Namratha Jaisimha recently joined the Micro Controller Unit/Micro Processing
Units (MCU/MPU) Engineering organization as Vice President of the newly formed
Verification and Validation (V&V) team. Her success as a leader has resulted
in the addition of a new responsibility: VP of the Register Transfer Level/
Design for Test (RTL/DFT) team. We interviewed Namratha to hear her plans, her
dreams and her thoughts on being a role model.
Vice President - Design, Verification and Validation at NXP Semiconductors
NXP: Namratha, tell about your job as VP of V&V and RTL/DFT
Namratha Jaisimha: I’m leading over 600 people, multiple
functions, each with organization goals, technology goals, efficiency goals
and cultural improvements. Along with my team, I will be building the team to
scale, so we can build these system on chips (SoCs) with maximum efficiency,
with a goal of meeting all targets with maximum quality every time.
NXP: What successes or challenges have you had so far?
has global teams with operations in more than 10 locations spread across
multiple time zones. We’re working to streamline processes and methodologies,
and to do this we need to address stress points and keep execution on track,
which can be like changing a wheel while driving down the highway at full
speed. And we’re doing it, not losing speed, so it’s working.
NXP: What’s the secret to being a good leader in a modern tech company?
NJ: It’s about balance. We need leaders who understand
complex products and engineers who understand complex people. Good leaders
need to be able to grasp the technologies and methodologies we deal with, and
they need to be able to build human relationships. Engineers often forget
about the human aspect of things, focusing solely on the technology. A good
leader helps both sides to work together, balancing humanity with an
understanding of emotion and technology.
NXP: As a woman engineer in a senior role, have you experienced bias in your career?
NJ: I grew up in conservative India, in a small town near
Bangalore, and I experienced some gender bias especially in my early years.
Women who were good at math and science were generally steered toward
medicine—engineering wasn’t the obvious path for women. But I wanted to be an
engineer. So, I had to think outside the box, past my surroundings. I had to
make decisions on plans for family and career, how to manage both at the same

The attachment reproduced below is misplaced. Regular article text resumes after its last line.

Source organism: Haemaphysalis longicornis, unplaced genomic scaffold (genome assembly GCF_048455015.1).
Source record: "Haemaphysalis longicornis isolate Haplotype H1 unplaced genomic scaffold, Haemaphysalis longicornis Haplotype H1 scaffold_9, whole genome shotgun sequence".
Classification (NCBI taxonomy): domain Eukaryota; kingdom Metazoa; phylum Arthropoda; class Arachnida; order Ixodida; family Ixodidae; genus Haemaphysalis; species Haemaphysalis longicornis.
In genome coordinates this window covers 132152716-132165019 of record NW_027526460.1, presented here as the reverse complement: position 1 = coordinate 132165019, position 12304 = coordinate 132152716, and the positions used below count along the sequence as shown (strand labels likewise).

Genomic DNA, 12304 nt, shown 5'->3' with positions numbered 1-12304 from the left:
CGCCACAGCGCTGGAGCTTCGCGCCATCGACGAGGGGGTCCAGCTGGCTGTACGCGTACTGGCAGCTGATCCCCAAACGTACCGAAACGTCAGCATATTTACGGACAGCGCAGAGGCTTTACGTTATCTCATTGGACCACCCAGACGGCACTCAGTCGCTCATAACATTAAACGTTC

time and how to balance both properly. You don’t see enough women role models
at work who have done that, who have set the example.
NXP: Do you consider yourself a role model?
NJ: After 30 years in the industry, I have noticed that
retention of women is an issue. We don’t get enough women out of college who
stay on in their later years. It’s one of the areas where I want to help women
as much as possible so, yes, in this regard, I would say I am a role model. I
want to be able to share my experience with other women so that they can stay
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NXP: Who is your role model and why?
NJ: My mother. She took time off to have children and build a
family. At 35, she decided to go back to college and she studied and became a
professor of education. All the while, she never made her family feel like a
NXP: What’s the best advice you’ve ever heard?
NJ: My mom taught me that I can’t solve all problems in a
day, so I shouldn’t let myself be overwhelmed upfront; instead I should allow
myself to split them into smaller problems and solve one at a time.
NXP: And what’s the best advice you could give?
NJ: Give your best and 100% attention to every activity that
you do in your personal and professional life. Every day, take a few minutes
to step back and check your part in the bigger picture.
NXP: What do you do when you’re not working, how do you unwind?
NJ: In the past three years, I’ve discovered a passion—and a
talent—for painting. I taught myself via YouTube and I enjoy it very much; I
always have one painting in progress.
NXP: What NXP tech excites you and why?
NJ: Automotive technology, something that adds to the safety
and comfort of the driver.
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